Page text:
Holy Fools in Literature and Culture, Part 1

5 Wednesdays

October 4-November 1 2016

1-3 pm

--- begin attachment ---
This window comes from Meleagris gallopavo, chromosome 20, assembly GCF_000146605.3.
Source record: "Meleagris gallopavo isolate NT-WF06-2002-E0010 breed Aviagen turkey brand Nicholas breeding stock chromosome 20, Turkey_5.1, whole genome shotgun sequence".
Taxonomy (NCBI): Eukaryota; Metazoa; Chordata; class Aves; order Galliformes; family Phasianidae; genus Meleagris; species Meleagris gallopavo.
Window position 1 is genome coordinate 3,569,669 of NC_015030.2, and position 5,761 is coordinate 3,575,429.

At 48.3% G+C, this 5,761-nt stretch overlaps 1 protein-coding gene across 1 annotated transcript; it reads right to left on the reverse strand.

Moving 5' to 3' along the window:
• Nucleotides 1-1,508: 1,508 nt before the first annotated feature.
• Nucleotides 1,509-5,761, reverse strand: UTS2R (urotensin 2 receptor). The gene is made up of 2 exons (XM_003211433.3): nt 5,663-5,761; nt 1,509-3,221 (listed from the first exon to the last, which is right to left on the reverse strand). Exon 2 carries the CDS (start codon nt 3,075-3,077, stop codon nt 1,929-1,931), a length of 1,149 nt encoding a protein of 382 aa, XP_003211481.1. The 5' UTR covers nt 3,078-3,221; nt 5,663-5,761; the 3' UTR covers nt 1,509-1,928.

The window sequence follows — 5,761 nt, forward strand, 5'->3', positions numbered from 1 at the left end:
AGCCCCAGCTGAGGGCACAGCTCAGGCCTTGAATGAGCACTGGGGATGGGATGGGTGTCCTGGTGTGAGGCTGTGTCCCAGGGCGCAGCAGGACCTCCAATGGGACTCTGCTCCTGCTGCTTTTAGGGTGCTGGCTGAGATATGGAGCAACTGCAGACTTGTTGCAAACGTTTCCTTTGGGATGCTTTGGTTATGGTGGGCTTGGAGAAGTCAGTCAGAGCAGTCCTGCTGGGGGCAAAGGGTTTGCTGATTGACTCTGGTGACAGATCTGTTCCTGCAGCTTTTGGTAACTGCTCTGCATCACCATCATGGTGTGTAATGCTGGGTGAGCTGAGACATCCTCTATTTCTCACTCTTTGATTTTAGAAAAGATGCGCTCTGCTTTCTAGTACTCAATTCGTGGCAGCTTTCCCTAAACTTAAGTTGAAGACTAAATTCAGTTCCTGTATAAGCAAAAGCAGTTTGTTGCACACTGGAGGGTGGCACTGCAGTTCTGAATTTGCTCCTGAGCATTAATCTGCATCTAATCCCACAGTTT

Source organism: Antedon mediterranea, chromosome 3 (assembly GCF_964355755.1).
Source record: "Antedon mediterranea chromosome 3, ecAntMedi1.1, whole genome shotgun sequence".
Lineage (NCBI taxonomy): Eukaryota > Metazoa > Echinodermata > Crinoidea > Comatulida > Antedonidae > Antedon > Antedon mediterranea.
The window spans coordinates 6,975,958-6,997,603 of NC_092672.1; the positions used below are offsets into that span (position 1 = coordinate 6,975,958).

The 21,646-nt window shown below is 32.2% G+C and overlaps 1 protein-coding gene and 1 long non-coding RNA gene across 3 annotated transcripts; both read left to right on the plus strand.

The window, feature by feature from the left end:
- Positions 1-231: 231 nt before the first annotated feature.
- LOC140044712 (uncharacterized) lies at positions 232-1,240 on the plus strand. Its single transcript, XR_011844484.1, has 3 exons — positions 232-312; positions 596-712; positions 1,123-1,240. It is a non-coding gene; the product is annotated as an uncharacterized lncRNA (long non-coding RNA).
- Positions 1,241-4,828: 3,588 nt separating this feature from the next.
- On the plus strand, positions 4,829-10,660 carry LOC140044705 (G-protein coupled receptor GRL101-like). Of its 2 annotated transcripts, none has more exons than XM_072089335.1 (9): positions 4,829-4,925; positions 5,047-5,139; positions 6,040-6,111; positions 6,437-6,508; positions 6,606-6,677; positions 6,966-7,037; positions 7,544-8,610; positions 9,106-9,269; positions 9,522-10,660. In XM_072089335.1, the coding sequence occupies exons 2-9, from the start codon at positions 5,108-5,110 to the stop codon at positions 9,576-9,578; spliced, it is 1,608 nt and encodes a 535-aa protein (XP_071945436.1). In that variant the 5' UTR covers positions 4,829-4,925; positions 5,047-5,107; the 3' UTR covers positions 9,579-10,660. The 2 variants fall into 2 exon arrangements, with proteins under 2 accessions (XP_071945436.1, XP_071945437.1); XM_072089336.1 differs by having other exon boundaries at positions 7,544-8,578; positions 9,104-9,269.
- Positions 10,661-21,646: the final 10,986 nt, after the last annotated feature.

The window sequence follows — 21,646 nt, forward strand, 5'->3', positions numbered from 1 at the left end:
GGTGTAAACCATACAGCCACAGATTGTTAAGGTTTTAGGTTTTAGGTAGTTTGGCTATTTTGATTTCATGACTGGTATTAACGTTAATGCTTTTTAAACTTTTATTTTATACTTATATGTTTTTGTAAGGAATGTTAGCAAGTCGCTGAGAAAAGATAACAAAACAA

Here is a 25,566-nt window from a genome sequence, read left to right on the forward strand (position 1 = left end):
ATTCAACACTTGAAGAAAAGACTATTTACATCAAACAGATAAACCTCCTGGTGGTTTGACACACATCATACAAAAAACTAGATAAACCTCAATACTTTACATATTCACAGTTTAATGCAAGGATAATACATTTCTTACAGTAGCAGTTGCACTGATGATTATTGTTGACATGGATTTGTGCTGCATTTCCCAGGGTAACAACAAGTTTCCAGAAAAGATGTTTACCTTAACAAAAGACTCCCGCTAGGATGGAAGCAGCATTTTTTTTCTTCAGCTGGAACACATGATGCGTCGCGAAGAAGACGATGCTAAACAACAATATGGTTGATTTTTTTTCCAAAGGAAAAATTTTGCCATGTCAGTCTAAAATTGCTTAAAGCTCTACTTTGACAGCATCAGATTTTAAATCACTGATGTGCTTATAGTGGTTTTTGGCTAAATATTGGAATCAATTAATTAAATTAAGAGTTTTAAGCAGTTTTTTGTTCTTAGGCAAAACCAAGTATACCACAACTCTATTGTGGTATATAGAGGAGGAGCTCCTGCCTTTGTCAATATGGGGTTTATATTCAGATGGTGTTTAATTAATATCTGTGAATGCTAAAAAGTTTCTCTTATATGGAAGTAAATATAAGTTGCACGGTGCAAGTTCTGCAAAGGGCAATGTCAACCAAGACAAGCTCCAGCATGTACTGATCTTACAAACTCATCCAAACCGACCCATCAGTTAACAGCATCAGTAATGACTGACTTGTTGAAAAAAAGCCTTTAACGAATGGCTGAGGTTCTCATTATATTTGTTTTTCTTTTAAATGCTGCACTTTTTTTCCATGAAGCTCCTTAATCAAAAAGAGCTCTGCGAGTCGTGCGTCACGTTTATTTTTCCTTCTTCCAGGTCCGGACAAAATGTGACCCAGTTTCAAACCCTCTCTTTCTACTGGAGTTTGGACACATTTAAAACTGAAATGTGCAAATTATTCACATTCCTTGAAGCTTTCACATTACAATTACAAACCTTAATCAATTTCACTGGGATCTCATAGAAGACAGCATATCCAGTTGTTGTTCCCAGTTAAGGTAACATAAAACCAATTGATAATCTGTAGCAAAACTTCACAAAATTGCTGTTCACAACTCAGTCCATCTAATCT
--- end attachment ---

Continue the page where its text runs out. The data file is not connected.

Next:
Can a saint be subversive? Why were Jewish prophets despised? Can folly be saintly? This course will approach these riddles through the analysis of a variety of texts ranging from the Old and New Testament books to hagiographies, literary works and philosophical treatises. Unorthodox sanctity, marginal spiritualities and especially holy foolishness, or foolishness for Christ`s sake—a peculiar form of Christian asceticism, prophetism and divination—will be at the focus of our attention. We will examine different types of holy foolishness in Early, Eastern and Western Christianity as well as its cultural analogues in other world traditions to establish their cultural bearings. Concepts under discussion will include orthodoxy and heresy, canon and deviance, as well as what Michel Foucault aptly called “the technologies of the Self.” Our focus will be on cultural developments and beliefs, which informed and eventually brought to prominence a mysterious and baffling phenomenon of Eastern Orthodox foolishness for Christ. Among the course readings will be accounts about holy fools and unconventional Christian saints from Byzantium (including Syria and Egypt) to Eastern Slavdom and Western Europe  as well as literary pieces and elaborations bridging Late Antiquity, Middle Ages and Modernity. Our authors will include Late Antique representatives such as Palladius, Evagrius, Nicephorus as well as XIX and XX-century writers such as Dostoevsky, Tolstoy, Vasilenko and Venedikt Erofeev.

 

 
 
 
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